Compare any two graphics cards:
GeForce GTX 550 Ti vs Radeon R7 250
IntroThe GeForce GTX 550 Ti makes use of a 40 nm design. nVidia has set the core frequency at 900 MHz. The GDDR5 RAM is set to run at a frequency of 1026 MHz on this specific model. It features 192 SPUs along with 32 Texture Address Units and 24 Rasterization Operator Units.
Compare that to the Radeon R7 250, which comes with GPU core speed of 1000 MHz, and 1024 MB of GDDR5 memory set to run at 1150 MHz through a 128-bit bus. It also is made up of 384 Stream Processors, 24 Texture Address Units, and 8 ROPs.
(No game benchmarks for this combination yet.)
Power Usage and Theoretical Benchmarks
Power Consumption (Max TDP)
Theoretically speaking, the GeForce GTX 550 Ti should be 34% faster than the Radeon R7 250 in general, due to its greater bandwidth. (explain)
Texel RateThe GeForce GTX 550 Ti is just a bit (about 20%) better at AF than the Radeon R7 250. (explain)
Pixel RateIf running with a high resolution is important to you, then the GeForce GTX 550 Ti is superior to the Radeon R7 250, and very much so. (explain)
Please note that the above 'benchmarks' are all just theoretical - the results were calculated based on the card's specifications, and real-world performance may (and probably will) vary at least a bit.
Please note that the price comparisons are based on search keywords - sometimes it might show cards with very similar names that are not exactly the same as the one chosen in the comparison. We do try to filter out the wrong results as best we can, though.
Memory Bandwidth: Memory bandwidth is the maximum amount of information (counted in MB per second) that can be moved over the external memory interface in one second. It is calculated by multiplying the interface width by its memory clock speed. If the card has DDR memory, it should be multiplied by 2 once again. If DDR5, multiply by 4 instead. The higher the memory bandwidth, the faster the card will be in general. It especially helps with AA, High Dynamic Range and higher screen resolutions.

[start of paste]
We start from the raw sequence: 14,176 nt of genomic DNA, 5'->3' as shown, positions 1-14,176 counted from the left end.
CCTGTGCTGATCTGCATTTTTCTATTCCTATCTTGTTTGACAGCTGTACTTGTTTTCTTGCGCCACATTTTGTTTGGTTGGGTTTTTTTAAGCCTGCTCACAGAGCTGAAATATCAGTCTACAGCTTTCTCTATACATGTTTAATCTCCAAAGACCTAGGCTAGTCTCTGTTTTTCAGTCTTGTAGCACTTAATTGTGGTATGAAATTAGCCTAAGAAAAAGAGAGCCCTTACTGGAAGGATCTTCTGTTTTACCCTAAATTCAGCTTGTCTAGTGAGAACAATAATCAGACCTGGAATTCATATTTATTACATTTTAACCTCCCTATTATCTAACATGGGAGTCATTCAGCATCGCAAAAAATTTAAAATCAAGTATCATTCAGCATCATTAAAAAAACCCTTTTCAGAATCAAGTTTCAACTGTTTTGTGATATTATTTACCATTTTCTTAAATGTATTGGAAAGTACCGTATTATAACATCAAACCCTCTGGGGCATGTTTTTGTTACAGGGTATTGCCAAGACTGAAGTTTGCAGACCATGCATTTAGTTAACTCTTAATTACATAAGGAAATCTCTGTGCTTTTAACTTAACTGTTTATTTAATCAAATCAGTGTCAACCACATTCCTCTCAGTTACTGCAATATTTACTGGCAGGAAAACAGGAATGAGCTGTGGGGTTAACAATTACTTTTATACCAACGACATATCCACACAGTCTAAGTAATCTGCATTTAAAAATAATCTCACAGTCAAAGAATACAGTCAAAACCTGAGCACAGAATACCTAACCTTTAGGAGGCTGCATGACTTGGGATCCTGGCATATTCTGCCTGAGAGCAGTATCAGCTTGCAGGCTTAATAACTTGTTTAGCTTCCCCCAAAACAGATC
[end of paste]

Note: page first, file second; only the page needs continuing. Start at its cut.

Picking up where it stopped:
Texel Rate: Texel rate is the maximum number of texture map elements (texels) that are processed in one second. This figure is calculated by multiplying the total texture units of the card by the core speed of the chip. The higher the texel rate, the better the card will be at texture filtering (anisotropic filtering - AF). It is measured in millions of texels processed in a second.
Pixel Rate: Pixel rate is the maximum amount of pixels the graphics card could possibly write to the local memory in one second - measured in millions of pixels per second. The figure is calculated by multiplying the number of Raster Operations Pipelines by the the card's clock speed. ROPs (Raster Operations Pipelines - also sometimes called Render Output Units) are responsible for drawing the pixels (image) on the screen. The actual pixel fill rate is also dependant on lots of other factors, especially the memory bandwidth - the lower the bandwidth is, the lower the ability to reach the max fill rate.